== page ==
Known from rainforest and primary forest leaf-litter samples.
- 1 Identification
- 2 Distribution
- 3 Biology
- 4 Castes
- 5 Nomenclature
- 6 References
- 7 References based on Global Ant Biodiversity Informatics
Bolton (1987) - A member of the hanneli species group. Because of its relatively broad and narrow nodes guineense was first described in Epixenus, a spurious generic name which covered a loose assemblage of salomonis-group species linked by their development of apterous or ergatoid females and a tendency in some of their females to possess relatively broad narrow nodes. This was obviously the criterion uppermost in Bernard's mind when he assigned guineense to Epixenus, but it is now plain that guineense is not closely related to any salomonis-group species.
Separated from Monomorium invidium by the characters noted in the description. The third West African species of this group, Monomorium jacksoni, is quickly separated from guineense as the former has the propodeum very strongly sculptured, as well as having petiole and postpetiole nodes which are broader than in guineense.
Keys including this Species
Distribution based on Regional Taxon Lists
Distribution based on AntMaps
Distribution based on AntWeb specimens
Check data from AntWeb
The following information is derived from Barry Bolton's Online Catalogue of the Ants of the World.
- guineense. Epixenus guineensis Bernard, 1953b: 238, fig. 10 (w.) GUINEA. Combination in Monomorium: Brown & Wilson, 1957b: 245. See also: Bolton, 1987: 426.
Unless otherwise noted the text for the remainder of this section is reported from the publication that includes the original description.
Bolton (1987) - TL 2.3, HL 0.56, HW 0.48, CI 86, SL 0.38-0.39, SI 79-81, PW 0.35-0.36, AL 0.62 (2 measured).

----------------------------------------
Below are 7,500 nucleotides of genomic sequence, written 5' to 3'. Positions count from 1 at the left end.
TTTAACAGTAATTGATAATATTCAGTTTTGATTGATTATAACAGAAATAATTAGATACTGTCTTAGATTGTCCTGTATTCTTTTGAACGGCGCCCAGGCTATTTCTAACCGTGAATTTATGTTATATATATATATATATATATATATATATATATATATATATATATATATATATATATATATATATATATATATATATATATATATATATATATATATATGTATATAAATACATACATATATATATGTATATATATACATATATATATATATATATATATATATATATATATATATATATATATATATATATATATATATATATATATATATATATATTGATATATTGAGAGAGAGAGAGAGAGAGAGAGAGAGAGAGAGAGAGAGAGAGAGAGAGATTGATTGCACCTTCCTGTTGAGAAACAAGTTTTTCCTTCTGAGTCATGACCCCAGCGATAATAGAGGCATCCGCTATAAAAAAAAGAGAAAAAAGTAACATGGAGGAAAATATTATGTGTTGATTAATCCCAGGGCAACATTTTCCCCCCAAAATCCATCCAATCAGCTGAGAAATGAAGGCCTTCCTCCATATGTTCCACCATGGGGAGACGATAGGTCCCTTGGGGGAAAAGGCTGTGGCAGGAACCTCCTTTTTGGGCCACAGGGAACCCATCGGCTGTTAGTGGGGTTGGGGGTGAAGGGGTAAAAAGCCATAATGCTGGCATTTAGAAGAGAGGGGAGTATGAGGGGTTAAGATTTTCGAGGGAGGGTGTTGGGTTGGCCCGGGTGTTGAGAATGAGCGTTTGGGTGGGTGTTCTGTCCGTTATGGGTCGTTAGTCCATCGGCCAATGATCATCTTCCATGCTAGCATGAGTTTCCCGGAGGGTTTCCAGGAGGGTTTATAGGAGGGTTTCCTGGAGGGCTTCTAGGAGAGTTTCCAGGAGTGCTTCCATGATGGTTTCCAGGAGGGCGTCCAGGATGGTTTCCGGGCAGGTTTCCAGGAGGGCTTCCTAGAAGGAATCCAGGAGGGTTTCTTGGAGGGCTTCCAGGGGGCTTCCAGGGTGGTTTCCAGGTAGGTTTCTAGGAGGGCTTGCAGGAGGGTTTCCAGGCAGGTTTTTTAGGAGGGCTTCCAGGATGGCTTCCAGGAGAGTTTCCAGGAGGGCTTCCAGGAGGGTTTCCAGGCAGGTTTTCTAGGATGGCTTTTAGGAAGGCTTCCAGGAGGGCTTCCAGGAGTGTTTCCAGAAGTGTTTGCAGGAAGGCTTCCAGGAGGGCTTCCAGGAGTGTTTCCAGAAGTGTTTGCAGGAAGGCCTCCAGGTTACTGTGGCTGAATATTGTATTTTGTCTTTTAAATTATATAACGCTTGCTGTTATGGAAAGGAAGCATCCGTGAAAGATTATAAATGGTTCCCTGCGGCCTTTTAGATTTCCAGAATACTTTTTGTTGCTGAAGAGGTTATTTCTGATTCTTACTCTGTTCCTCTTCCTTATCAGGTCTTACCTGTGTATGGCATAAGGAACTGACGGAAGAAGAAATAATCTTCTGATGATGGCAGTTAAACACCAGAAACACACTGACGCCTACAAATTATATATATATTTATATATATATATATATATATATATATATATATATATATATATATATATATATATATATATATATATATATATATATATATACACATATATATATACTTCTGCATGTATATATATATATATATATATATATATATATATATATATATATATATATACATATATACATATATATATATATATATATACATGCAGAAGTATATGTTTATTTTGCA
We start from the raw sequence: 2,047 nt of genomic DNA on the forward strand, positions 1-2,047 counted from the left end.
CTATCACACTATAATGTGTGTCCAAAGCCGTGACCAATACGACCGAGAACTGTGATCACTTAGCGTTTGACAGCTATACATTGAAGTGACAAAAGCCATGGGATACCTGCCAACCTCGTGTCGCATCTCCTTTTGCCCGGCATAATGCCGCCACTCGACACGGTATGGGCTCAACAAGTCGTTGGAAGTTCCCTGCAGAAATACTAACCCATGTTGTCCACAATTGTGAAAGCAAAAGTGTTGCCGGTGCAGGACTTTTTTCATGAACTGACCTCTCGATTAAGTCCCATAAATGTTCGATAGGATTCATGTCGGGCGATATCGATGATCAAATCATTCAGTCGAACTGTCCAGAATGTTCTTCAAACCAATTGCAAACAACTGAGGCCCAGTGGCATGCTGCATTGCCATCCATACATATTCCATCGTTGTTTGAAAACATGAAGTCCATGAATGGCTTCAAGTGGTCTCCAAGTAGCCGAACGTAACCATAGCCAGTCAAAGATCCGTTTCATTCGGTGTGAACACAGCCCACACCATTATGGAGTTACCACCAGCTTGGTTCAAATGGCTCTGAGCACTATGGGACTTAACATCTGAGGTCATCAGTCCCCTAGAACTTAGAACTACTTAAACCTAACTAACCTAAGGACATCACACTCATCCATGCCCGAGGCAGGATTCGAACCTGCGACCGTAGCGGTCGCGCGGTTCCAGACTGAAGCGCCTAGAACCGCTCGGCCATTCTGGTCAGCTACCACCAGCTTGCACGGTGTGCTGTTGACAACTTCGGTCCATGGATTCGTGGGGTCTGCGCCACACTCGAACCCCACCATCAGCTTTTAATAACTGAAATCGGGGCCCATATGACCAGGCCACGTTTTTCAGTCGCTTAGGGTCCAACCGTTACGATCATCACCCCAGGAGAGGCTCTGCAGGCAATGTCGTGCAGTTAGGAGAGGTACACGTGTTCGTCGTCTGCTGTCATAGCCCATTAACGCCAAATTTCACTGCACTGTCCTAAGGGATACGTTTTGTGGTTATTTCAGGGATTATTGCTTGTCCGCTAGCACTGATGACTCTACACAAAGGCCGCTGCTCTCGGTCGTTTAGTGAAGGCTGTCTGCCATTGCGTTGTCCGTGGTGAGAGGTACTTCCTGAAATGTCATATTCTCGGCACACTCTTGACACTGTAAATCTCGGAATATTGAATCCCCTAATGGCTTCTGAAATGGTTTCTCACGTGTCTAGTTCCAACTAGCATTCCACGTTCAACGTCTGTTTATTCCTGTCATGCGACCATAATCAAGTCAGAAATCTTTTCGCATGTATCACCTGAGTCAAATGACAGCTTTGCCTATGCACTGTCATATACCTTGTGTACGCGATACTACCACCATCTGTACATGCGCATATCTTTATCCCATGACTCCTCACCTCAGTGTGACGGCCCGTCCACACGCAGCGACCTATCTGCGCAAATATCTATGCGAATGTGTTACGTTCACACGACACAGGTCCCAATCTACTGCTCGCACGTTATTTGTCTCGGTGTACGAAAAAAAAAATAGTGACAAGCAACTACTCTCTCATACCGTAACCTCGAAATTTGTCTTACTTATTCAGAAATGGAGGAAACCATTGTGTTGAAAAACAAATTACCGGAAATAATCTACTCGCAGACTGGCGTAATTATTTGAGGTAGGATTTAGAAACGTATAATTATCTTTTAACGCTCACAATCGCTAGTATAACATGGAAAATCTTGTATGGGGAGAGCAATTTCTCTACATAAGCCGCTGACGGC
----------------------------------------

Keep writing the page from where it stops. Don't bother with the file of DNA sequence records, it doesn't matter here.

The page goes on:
As the more common and more widely distributed Monomorium invidium but with smaller eyes, the maximum diameter 0.13 x HW and with 4 ommatidia in the longest row. The head and alitrunk are unsculptured everywhere except for faint hair-pits, and the propodeal dorsum lacks the faint transverse rugulae usually seen in invidium. In profile the propodeal dorsum meets the declivity in a pair of prominent but obtuse angles and the body colour is uniform dark brown. The nodes of the petiole and postpetiole are much more strongly antero-posteriorly compressed and scale-like than in any other member of the group, the nodes in profile being high narrow and very narrowly rounded dorsally. The postpetiole is slightly narrower than the petiole in profile. In dorsal view both nodes are broad, the dorsal surfaces very short from front to back and the postpetiole only fractionally thicker than the petiole.
Bolton (1987) - Syntype workers, Guinea: Mont To, ravin 1, st. B2.41, foret, 21.2 (Lamotte) (Musee National d'Histoire Naturelle) [examined].
- Bernard, F. 1953b . La réserve naturelle intégrale du Mt Nimba. XI. Hyménoptères Formicidae. Mém. Inst. Fr. Afr. Noire 19: 165-270 (page 238, fig. 10 worker described)
- Bolton, B. 1987. A review of the Solenopsis genus-group and revision of Afrotropical Monomorium Mayr (Hymenoptera: Formicidae). Bulletin of the British Museum (Natural History). Entomology. 54: 263-452.. (page 426, see also)
- Brown, W. L., Jr. and E. O. Wilson. 1957b. A new parasitic ant of the genus Monomorium from Alabama, with a consideration of the status of genus Epixenus Emery. Entomol. News 68: 239-246 (page 245, Combination in Monomorium)
References based on Global Ant Biodiversity Informatics
- Belshaw R., and B. Bolton. 1994. A survey of the leaf litter ant fauna in Ghana, West Africa (Hymenoptera: Formicidae). Journal of Hymenoptera Research 3: 5-16.
- Belshaw R., and B. Bolton. 1994. A survey of the leaf litter ant fauna in Ghana, West Africa (Hymenoptera: Formicidae). Journal of Hymenoptera Research. 3: 5-16.
- Bernard F. 1955. Morphologie et comportement des fourmis lestobiotiques du genre Epixenus Emery. Insectes Soc. 2: 273-283.